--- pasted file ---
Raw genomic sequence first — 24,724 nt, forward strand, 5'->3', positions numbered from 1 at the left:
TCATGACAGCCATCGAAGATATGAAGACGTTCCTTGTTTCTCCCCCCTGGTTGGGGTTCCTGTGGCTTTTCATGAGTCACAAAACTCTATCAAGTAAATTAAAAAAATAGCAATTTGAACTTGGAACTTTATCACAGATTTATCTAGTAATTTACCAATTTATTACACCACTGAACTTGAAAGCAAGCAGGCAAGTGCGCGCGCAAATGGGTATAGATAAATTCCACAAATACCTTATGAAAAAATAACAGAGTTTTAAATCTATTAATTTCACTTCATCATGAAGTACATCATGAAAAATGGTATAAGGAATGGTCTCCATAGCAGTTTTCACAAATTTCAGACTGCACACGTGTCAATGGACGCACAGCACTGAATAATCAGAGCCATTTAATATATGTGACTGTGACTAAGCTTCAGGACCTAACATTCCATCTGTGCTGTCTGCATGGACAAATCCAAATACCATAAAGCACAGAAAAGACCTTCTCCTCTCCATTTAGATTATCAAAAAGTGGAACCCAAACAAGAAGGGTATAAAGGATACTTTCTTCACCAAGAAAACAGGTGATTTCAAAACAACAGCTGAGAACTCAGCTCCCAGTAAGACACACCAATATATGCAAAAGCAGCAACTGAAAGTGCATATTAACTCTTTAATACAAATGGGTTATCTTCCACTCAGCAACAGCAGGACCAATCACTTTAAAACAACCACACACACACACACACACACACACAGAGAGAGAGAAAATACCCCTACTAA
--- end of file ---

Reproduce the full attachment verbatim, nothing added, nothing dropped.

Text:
Raw genomic sequence first — 24,724 nt, forward strand, 5'->3', positions numbered from 1 at the left:
TCATGACAGCCATCGAAGATATGAAGACGTTCCTTGTTTCTCCCCCCTGGTTGGGGTTCCTGTGGCTTTTCATGAGTCACAAAACTCTATCAAGTAAATTAAAAAAATAGCAATTTGAACTTGGAACTTTATCACAGATTTATCTAGTAATTTACCAATTTATTACACCACTGAACTTGAAAGCAAGCAGGCAAGTGCGCGCGCAAATGGGTATAGATAAATTCCACAAATACCTTATGAAAAAATAACAGAGTTTTAAATCTATTAATTTCACTTCATCATGAAGTACATCATGAAAAATGGTATAAGGAATGGTCTCCATAGCAGTTTTCACAAATTTCAGACTGCACACGTGTCAATGGACGCACAGCACTGAATAATCAGAGCCATTTAATATATGTGACTGTGACTAAGCTTCAGGACCTAACATTCCATCTGTGCTGTCTGCATGGACAAATCCAAATACCATAAAGCACAGAAAAGACCTTCTCCTCTCCATTTAGATTATCAAAAAGTGGAACCCAAACAAGAAGGGTATAAAGGATACTTTCTTCACCAAGAAAACAGGTGATTTCAAAACAACAGCTGAGAACTCAGCTCCCAGTAAGACACACCAATATATGCAAAAGCAGCAACTGAAAGTGCATATTAACTCTTTAATACAAATGGGTTATCTTCCACTCAGCAACAGCAGGACCAATCACTTTAAAACAACCACACACACACACACACACACACACAGAGAGAGAGAAAATACCCCTACTAA